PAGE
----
Article first published in July 2007, Updated April 2019
I would like to preface this article by stating that I use standards-based markup to build my HTML emails and my websites. However, those of you who are familiar with other articles posted here at Campaign Monitor about HTML emails will know that standards-based markup results in formatting, not unlike rich-text format (RTF) in many popular email clients. I’m comfortable with this, and so are my clients, once they learn about how web standards ensure accessibility and cross-client/platform/device content-compatibility and help emails reach legitimate subscribers without being eradicated by spam filters.
But not every web designer has the grace and charm of Mark Wyner, and, therefore, many face clients and bosses who demand they build HTML emails for design integrity at any cost.
So, for those of you who must use tables in your HTML emails, I have some information about how they perform across the board. I ran some tests and discovered that, while I couldn’t find a perfect solution, I did manage to collect some useful tips to make your tables behave, for the most part.
Tables in HMTL Emails: Nesting, Padding, and Widths, Oh My
One of the most critical aspects of your email campaign is the call to action (CTA). Once your reader opens the email and finishes reading it, you want a response from them. There are plenty of tips and tricks to optimize your CTA in order to get the desired response from your readers. One of them is to ensure that your email is displayed as you would like on different devices.
Getting your email to display as desired can be challenging. When an email gets sent to different devices, sometimes images go missing. Other times, text isn’t displayed correctly. This is why coding for emails is so necessary.
Why use HTML email tables?
Html email tables can be considered a developer’s best friend because of their reliability. Different email applications have a variety of rendering engines, and these ultimately affect how an email is displayed. HTML tables are used to structure an email, and this helps to ensure that the emails are displayed in the desired way across some email clients.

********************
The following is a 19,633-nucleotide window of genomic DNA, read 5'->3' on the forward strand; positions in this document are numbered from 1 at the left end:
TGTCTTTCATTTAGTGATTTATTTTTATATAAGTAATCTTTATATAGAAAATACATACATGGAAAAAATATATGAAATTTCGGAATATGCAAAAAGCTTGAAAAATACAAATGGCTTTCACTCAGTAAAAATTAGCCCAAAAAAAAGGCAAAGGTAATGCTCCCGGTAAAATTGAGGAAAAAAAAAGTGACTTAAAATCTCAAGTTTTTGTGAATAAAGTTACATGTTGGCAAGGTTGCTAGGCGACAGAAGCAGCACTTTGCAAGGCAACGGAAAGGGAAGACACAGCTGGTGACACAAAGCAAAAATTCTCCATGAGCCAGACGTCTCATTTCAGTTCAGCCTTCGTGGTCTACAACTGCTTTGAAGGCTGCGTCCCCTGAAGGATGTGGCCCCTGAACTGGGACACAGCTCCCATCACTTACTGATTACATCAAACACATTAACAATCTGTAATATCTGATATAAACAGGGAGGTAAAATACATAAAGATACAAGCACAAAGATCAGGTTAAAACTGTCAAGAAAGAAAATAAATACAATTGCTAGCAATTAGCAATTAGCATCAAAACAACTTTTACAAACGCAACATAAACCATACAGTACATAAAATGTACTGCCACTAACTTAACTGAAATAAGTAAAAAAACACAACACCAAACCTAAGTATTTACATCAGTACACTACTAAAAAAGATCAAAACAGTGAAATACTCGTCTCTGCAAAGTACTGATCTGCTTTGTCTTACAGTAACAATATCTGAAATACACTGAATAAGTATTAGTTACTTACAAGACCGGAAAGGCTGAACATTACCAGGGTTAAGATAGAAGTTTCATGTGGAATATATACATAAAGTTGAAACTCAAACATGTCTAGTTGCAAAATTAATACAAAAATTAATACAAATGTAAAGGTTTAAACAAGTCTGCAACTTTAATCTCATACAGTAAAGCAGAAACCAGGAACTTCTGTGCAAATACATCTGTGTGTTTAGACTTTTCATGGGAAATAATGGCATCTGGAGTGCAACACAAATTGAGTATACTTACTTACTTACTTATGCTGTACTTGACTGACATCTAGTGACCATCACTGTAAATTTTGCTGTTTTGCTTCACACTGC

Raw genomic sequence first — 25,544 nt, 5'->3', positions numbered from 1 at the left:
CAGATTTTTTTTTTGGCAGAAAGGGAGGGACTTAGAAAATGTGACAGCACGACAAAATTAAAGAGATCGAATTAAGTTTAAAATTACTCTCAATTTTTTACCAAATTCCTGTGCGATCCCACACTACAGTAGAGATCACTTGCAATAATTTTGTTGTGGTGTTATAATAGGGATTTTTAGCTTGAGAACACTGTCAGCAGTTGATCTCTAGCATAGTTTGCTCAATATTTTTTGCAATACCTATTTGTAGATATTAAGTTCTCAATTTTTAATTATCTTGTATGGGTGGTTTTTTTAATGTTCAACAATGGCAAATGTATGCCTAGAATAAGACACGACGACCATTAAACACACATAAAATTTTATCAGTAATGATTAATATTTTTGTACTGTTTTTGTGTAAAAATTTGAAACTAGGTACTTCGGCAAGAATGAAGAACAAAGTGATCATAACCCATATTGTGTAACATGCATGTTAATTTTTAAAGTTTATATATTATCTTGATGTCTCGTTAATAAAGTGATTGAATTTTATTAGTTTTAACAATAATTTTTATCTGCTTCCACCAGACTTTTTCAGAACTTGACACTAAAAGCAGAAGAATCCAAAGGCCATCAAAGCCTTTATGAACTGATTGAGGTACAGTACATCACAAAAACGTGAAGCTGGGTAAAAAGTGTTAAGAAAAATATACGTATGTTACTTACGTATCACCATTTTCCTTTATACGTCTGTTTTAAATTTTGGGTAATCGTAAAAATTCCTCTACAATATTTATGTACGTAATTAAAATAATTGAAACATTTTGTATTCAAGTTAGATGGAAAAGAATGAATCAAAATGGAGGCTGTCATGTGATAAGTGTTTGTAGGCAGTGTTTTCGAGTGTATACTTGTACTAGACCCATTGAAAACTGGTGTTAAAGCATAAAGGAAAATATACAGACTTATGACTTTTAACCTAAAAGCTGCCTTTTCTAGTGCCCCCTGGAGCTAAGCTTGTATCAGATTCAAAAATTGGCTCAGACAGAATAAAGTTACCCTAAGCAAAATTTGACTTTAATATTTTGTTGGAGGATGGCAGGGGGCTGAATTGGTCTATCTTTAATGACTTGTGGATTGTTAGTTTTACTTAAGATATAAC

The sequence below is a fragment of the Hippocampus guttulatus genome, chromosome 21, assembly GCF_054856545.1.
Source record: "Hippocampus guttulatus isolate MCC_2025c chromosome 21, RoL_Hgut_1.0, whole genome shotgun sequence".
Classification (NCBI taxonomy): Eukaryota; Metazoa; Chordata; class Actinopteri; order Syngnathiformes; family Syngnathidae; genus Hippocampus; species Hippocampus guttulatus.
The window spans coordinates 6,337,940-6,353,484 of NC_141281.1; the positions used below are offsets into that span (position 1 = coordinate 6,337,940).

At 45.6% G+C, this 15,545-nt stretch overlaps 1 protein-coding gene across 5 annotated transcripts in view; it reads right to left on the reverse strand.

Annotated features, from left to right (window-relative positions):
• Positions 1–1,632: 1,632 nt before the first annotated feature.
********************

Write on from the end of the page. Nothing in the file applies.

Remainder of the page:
Table Math, Meet Box-Model Math
When one places table widths, td widths, td padding and CSS padding into a blender, the results are quite chaotic and inconsistent. Take, for example, the following table:
Just as intended, the resulting width of this table is 400 pixels and the width of the columns are 100 and 300 pixels:
<table cellspacing="0" cellpadding="0" border="0" width="400">
Just as intended, the resulting width of this
table is 400 pixels and the width of the columns are 100 and 300 pixels:
But when some padding is added—via either CSS or HTML—the widths of the columns are compromised:
table width is kissed good bye, the results are not unlike a CSS box model. If padding is added to the original example and the
table width is removed, the code looks like this:
<table cellspacing="0" cellpadding="10" border="0">
And, as intended, the resulting widths are correct for both the
table and the columns:
But note how the
td widths were reduced to accommodate the new padding. This is just like the CSS box model in which 100 pixels wide + 10 pixels padding = 120 pixels total.
Building an effective HTML email template
Building an HTML email is challenging for many developers. Opting for a ready-made html email template, such as the ones available on Campaign Monitor, can save a lot of time, but for developers who would like to challenge themselves, there are few crucial factors they’ll need to keep in mind before building your own template.